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Being Mindful

Being mindful and why is it important?

Most of us race through life on automatic pilot, oblivious of the present. Asleep. We are rarely truly aware of the present moment. Mindless. In contrast, being mindful is a mental state of awareness and openness that helps people live more consciously by opening the senses and refocusing attention on the here and now. We can use being mindful to ‘wake up’, connect with ourselves and appreciate the fullness of each moment of life. The practice of ‘mindfulness’ reduces stress hormones and leaves the brain open to new experiences. It’s a crucial element of happiness.

Until recently in the western world you could learn about mindfulness only through following ancient Eastern practices like meditation, or tai chi or philosophical or spiritual pathways like Buddhism, Taoism or Zen. But in the last thirty years, mindfulness practices have become part and parcel of Western mainstream psychology.

Dr. Russ Harris is a leading practitioner of Acceptance and Commitment Therapy (ACT) in Australia. ACT is one of a number of cognitive behavioural therapies that place a major emphasis on developing mindfulness skills. Dr. Russ has developed a series of exercises, derived from ACT, that develop three fundamental mindfulness skills:


1)      Connection. Connecting with your here and now experience, engaging fully through all five senses (even if it seems mundane, boring or unpleasant).

Exercise: Savouring the Sultana.

To appreciate what you take for granted, take five minutes to eat just one sultana. Look at the sultana as if you’ve never seen one before. Study it, squeeze it gently, bring it to your nose and savour the scent, bring it to your ear and listen to the sound it makes as you roll it in your fingers. Touch it with your tongue. Explore the taste and texture as you put it in your mouth. It is common for thoughts and ideas to enter the mind as you do this; don’t worry, this is normal, just go back to concentrating on the sultana. Mindfulness takes time to learn fully.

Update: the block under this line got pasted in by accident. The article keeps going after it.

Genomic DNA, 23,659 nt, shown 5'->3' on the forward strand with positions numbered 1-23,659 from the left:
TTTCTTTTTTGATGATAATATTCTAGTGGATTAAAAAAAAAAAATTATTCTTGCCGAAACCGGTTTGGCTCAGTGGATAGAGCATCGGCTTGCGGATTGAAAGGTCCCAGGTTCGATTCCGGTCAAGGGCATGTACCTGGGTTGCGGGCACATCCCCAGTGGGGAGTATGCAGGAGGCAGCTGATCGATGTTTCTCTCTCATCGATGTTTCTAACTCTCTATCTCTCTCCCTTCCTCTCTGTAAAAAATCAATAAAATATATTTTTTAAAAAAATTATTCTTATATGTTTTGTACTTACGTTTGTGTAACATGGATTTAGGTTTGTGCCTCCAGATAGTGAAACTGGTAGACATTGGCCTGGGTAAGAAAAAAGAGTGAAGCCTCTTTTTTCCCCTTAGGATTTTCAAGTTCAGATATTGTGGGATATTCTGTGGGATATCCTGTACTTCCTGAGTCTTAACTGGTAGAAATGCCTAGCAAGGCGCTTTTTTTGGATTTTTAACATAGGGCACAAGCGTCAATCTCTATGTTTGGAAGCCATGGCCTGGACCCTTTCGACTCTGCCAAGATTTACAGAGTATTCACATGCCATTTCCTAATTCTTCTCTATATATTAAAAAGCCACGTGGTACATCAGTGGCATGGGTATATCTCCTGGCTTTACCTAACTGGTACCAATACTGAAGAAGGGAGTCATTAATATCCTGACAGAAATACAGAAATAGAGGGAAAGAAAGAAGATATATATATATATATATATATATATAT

2)      Defusion. Seeing thoughts for what they are-nothing more or less than sounds, words, stories, pictures, bits of language passing through our heads-and letting them come and go without getting caught up with them.

Exercise: Leaves on a stream.

Find a comfortable position and close your eyes. Imagine a flowing stream with leaves floating down it. As thoughts appear place them on the leaves and let them float past. Sometimes your mind will hook onto an interesting thought and pull you out of your exercise. That’s normal, just gently acknowledge this has happened, unhook yourself and start the exercise again. Do this once or twice a day for 3-5 minutes.


3)     Expansion. Opening up and making room for your emotions, allowing them to freely flow through you without a struggle, whether they are pleasant or painful.

Exercise: Observe, Breathe, Allow.

When faced with a strong emotion try following the following steps to expansion-

1)      Observe: you observe the feeling in much the same way as you observed the sultana. Notice where it is in your body, the shape, size depth and temperature.

2)      Breathe: you ‘breathe into’ the feeling. It’s as if your breath flows into and around that feeling.

3)      Allow: you allow the feeling to be there. You don’t have to like it or want it, you just have to allow it.


To assist in being mindful we also recommend you read these related topics:


For more information on Mindfulness see ‘Eight Steps to Happiness: the Science of Getting Happy and How It Can Work for You’ by Dr. Anthony M. Grant & Alison Leigh.

Excerpt from ‘Eight Steps to Happiness: the Science of Getting Happy and How It can Work for You’ by Dr. Anthony M. Grant & Alison Leigh.


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